New Zealand is increasingly seen as two nations: Auckland and the rest. Unsurprisingly, the growth in Auckland is sucking up plenty of attention—and plenty of money. But 'the rest' is still crucially important to the nation's prosperity and the regions remain the engine of the Kiwi economy. Marketing is all about understanding—and connecting with—your target audience. And when it comes to media habits, those in the marcomms sector, as last year's Nielsen survey showed, can't really be described as normal. As a result, city slickers who work in this industry are in danger of falling into an urban echo chamber and may not understand the important role newspapers still play in the regions (who's going to argue with Warren Buffett and WPP's Sir Martin Sorrell?). So test—and improve—your regional knowledge by taking our quiz and all those who complete it will go into the draw to win a two night Air New Zealand Deluxe Mystery Break for two somewhere in New Zealand*.
Marketing, advertising & media intelligence
Over the last decade the digital age has swept over the cornerstones of newspaper publishing and eroded them with unforgiving consistency. Now, each time the Nielsen's print readership and the ABC's circulation results are released, what remains of the major publications look a little smaller than what they were the quarter or year before.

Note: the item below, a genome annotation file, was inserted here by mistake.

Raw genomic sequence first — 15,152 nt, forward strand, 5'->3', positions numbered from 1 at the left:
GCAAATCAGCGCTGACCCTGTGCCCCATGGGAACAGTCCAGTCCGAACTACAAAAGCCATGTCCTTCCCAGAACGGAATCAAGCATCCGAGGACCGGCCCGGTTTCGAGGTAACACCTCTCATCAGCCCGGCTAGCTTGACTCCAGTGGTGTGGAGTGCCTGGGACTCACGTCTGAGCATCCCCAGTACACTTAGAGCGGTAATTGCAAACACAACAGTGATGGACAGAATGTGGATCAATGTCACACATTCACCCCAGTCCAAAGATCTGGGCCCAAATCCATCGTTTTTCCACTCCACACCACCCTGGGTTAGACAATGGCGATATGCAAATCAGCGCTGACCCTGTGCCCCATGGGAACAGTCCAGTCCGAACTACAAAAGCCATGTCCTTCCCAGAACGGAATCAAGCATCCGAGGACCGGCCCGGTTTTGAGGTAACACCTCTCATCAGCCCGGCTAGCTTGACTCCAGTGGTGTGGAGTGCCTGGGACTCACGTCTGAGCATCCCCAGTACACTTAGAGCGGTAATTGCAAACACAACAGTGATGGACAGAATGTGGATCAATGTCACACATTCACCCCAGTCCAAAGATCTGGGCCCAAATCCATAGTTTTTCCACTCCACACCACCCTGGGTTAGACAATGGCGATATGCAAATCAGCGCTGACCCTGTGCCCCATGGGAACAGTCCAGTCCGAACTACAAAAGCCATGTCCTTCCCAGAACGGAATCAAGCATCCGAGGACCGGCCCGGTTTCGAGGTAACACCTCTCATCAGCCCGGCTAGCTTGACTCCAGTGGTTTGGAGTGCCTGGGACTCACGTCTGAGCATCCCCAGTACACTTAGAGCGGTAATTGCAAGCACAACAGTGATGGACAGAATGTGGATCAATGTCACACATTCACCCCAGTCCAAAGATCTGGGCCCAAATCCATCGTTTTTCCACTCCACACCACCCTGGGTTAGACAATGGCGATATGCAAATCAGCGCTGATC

Aged 76, Ian Douglas Wells died on January 4 and more than 400 attended his funeral at Old St Paul’s Cathedral in Wellington on January 9. Rick Neville takes a moment to reflect on the tireless effort Wells put into making Wellington a better place. (Image credit: Stuff.co.nz)
The print newspaper industry continues to struggle with retaining readers in a difficult time for the sector, with the latest circulation figures from the Audit Bureau of Circulation (ABC) showing losses almost across the board.
Peter Thomson, founder of media agency M2M International, ventured to New Zealand to present the keynote address at the New Zealand newspaper industry’s biggest night, the newspaper advertising awards. And given newspapers have survived the advent of radio in the 1930s, cinema news in the ‘40s and TV in the ‘50s, he believes there is no reason to believe they won’t prosper in the digital age.